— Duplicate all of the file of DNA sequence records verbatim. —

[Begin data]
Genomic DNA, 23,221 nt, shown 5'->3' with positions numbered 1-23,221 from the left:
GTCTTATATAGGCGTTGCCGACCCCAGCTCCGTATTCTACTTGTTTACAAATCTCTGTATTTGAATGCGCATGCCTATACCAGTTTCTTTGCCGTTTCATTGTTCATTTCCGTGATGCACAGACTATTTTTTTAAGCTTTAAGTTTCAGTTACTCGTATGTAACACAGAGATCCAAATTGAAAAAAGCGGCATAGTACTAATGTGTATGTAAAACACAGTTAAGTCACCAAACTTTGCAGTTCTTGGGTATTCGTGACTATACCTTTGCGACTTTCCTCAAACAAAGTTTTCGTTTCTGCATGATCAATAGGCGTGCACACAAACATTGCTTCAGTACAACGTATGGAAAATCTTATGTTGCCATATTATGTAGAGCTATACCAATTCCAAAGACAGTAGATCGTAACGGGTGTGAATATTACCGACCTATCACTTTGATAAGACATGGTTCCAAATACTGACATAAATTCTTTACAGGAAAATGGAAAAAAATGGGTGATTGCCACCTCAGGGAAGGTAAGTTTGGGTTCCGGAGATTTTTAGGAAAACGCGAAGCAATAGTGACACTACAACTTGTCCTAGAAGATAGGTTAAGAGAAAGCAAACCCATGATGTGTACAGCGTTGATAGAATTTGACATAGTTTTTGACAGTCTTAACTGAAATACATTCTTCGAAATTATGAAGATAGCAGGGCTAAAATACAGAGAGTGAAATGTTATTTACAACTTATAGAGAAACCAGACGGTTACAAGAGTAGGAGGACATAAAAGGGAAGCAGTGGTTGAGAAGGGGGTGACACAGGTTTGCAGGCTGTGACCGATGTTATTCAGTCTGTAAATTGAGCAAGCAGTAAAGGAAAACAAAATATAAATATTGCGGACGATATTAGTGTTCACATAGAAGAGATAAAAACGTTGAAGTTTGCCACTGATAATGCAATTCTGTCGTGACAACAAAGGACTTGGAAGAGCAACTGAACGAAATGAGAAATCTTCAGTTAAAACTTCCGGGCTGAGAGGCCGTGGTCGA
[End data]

Genomic DNA, 23,221 nt, shown 5'->3' with positions numbered 1-23,221 from the left:
GTCTTATATAGGCGTTGCCGACCCCAGCTCCGTATTCTACTTGTTTACAAATCTCTGTATTTGAATGCGCATGCCTATACCAGTTTCTTTGCCGTTTCATTGTTCATTTCCGTGATGCACAGACTATTTTTTTAAGCTTTAAGTTTCAGTTACTCGTATGTAACACAGAGATCCAAATTGAAAAAAGCGGCATAGTACTAATGTGTATGTAAAACACAGTTAAGTCACCAAACTTTGCAGTTCTTGGGTATTCGTGACTATACCTTTGCGACTTTCCTCAAACAAAGTTTTCGTTTCTGCATGATCAATAGGCGTGCACACAAACATTGCTTCAGTACAACGTATGGAAAATCTTATGTTGCCATATTATGTAGAGCTATACCAATTCCAAAGACAGTAGATCGTAACGGGTGTGAATATTACCGACCTATCACTTTGATAAGACATGGTTCCAAATACTGACATAAATTCTTTACAGGAAAATGGAAAAAAATGGGTGATTGCCACCTCAGGGAAGGTAAGTTTGGGTTCCGGAGATTTTTAGGAAAACGCGAAGCAATAGTGACACTACAACTTGTCCTAGAAGATAGGTTAAGAGAAAGCAAACCCATGATGTGTACAGCGTTGATAGAATTTGACATAGTTTTTGACAGTCTTAACTGAAATACATTCTTCGAAATTATGAAGATAGCAGGGCTAAAATACAGAGAGTGAAATGTTATTTACAACTTATAGAGAAACCAGACGGTTACAAGAGTAGGAGGACATAAAAGGGAAGCAGTGGTTGAGAAGGGGGTGACACAGGTTTGCAGGCTGTGACCGATGTTATTCAGTCTGTAAATTGAGCAAGCAGTAAAGGAAAACAAAATATAAATATTGCGGACGATATTAGTGTTCACATAGAAGAGATAAAAACGTTGAAGTTTGCCACTGATAATGCAATTCTGTCGTGACAACAAAGGACTTGGAAGAGCAACTGAACGAAATGAGAAATCTTCAGTTAAAACTTCCGGGCTGAGAGGCCGTGGTCGA